Libyan Jew David Gerbi on Sunday hammered down the brick wall blocking the entrance to the rundown Dar Bishi Synagogue in Tripoli on what he called a “historic day.”
Flanked by journalists and curious residents from the neighborhood, Gerbi, dressed in an “I love Libya” T-shirt, collapsed as he yelled, “This is for all those who suffered under Gadhafi."
With a U.S. security contractor accompanying him, Gerbi continued to strike the wall until it was destroyed.
“I could not have done it without the permission of three local sheikhs living in the neighborhood and the protection of the rebels,” Gerbi told CNN as he pointed to the faded Hebrew letters meaning “Hear, O Israel" engraved on the wall above the Torah scroll.
The dusty floor of the scarred building was littered with dead pigeons, clothes, flea-ridden mattresses and syringes that may have been left behind by drug users and prostitutes who used to take refuge in the abandoned building, according to the testimonies of the local residents.
“I will paint the walls and restore the building, but will keep it simple and functional because it’s a place for God and prayers,” Gerbi said as he mopped the floor.
“I feel proud. My smile is back and my dream is fulfilled, and I want tourists to come see this place in a month’s time,” Gerbi told a room full of journalists.
Gerbi fled Tripoli with his family when he 12 years old in 1967. After 44 years of exile in Italy, he returned this year as a representative of the World Organization of Libyan Jews.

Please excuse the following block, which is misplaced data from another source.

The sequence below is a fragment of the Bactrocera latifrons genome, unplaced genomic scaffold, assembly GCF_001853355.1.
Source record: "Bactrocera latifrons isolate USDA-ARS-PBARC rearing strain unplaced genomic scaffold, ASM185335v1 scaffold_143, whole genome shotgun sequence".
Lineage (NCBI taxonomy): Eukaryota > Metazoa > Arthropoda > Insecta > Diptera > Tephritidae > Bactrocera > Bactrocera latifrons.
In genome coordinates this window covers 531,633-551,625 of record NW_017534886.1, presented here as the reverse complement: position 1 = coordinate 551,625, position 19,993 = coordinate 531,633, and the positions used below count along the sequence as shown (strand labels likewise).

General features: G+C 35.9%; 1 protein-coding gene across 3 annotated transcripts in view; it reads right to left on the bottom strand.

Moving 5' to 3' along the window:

Gadhafi had expelled the remaining 38,000 Jews in 1969 and converted most of the synagogues to mosques.
“I am the only Jew in Libya, but I have the support of the 200,000 Libyan Jews and their descendants living abroad,” Gerbi told CNN.
In 2007, Gadhafi invited Gerbi to Libya, but he claims that he was tricked, questioned and detained for attempting to restore the synagogue.
During the revolt against Gadhafi that started in February, Gerbi assisted the injured in Benghazi and promoted the National Transitional Council in South Africa until it was recognized in August.
Gerbi’s years of experience as a psychotherapy professor in Italy and Israel may come in handy in his difficult mission of winning the hearts and minds of the Libyans in a society known for its anti-Semitism.
“I don’t know what is behind this move, but I don’t trust the Jews, and there will be problems if they come back,” said Ayaad Mohamed, a man living across from the synagogue.
Gerbi and residents of the neighborhood said Gadhafi had visited the old city and fired two bullets at the Ten Commandments inscribed on the exterior of the synagogue.
Gerbi may face challenges in his return to Libya, but he remains defiant and insists on inviting more Jews in the near future.
“To those who don’t welcome me, I tell them, I am not leaving. My parents were not buried here because Gadhafi razed the Jewish cemeteries, but I will be buried here.”